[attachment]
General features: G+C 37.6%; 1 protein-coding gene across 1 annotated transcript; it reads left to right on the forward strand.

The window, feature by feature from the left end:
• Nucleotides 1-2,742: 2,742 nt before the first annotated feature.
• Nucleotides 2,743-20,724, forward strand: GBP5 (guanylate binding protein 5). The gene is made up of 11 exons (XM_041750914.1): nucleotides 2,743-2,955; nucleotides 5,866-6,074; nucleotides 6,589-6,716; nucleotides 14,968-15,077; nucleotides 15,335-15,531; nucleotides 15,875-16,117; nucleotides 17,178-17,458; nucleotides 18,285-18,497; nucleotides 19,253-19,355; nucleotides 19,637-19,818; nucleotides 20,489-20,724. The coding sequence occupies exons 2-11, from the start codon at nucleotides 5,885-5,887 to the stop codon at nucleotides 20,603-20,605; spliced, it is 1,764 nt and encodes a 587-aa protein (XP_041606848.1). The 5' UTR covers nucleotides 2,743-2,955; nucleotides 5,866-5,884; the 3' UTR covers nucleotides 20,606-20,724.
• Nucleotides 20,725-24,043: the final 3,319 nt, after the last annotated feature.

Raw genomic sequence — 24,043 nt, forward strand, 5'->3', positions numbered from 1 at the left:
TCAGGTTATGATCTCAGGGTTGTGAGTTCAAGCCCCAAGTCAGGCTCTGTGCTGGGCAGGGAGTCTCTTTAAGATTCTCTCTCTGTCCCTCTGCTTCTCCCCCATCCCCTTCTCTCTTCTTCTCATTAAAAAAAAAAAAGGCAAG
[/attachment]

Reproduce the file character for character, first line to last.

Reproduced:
General features: G+C 37.6%; 1 protein-coding gene across 1 annotated transcript; it reads left to right on the forward strand.

The window, feature by feature from the left end:
• Nucleotides 1-2,742: 2,742 nt before the first annotated feature.
• Nucleotides 2,743-20,724, forward strand: GBP5 (guanylate binding protein 5). The gene is made up of 11 exons (XM_041750914.1): nucleotides 2,743-2,955; nucleotides 5,866-6,074; nucleotides 6,589-6,716; nucleotides 14,968-15,077; nucleotides 15,335-15,531; nucleotides 15,875-16,117; nucleotides 17,178-17,458; nucleotides 18,285-18,497; nucleotides 19,253-19,355; nucleotides 19,637-19,818; nucleotides 20,489-20,724. The coding sequence occupies exons 2-11, from the start codon at nucleotides 5,885-5,887 to the stop codon at nucleotides 20,603-20,605; spliced, it is 1,764 nt and encodes a 587-aa protein (XP_041606848.1). The 5' UTR covers nucleotides 2,743-2,955; nucleotides 5,866-5,884; the 3' UTR covers nucleotides 20,606-20,724.
• Nucleotides 20,725-24,043: the final 3,319 nt, after the last annotated feature.

Raw genomic sequence — 24,043 nt, forward strand, 5'->3', positions numbered from 1 at the left:
TCAGGTTATGATCTCAGGGTTGTGAGTTCAAGCCCCAAGTCAGGCTCTGTGCTGGGCAGGGAGTCTCTTTAAGATTCTCTCTCTGTCCCTCTGCTTCTCCCCCATCCCCTTCTCTCTTCTTCTCATTAAAAAAAAAAAAGGCAAG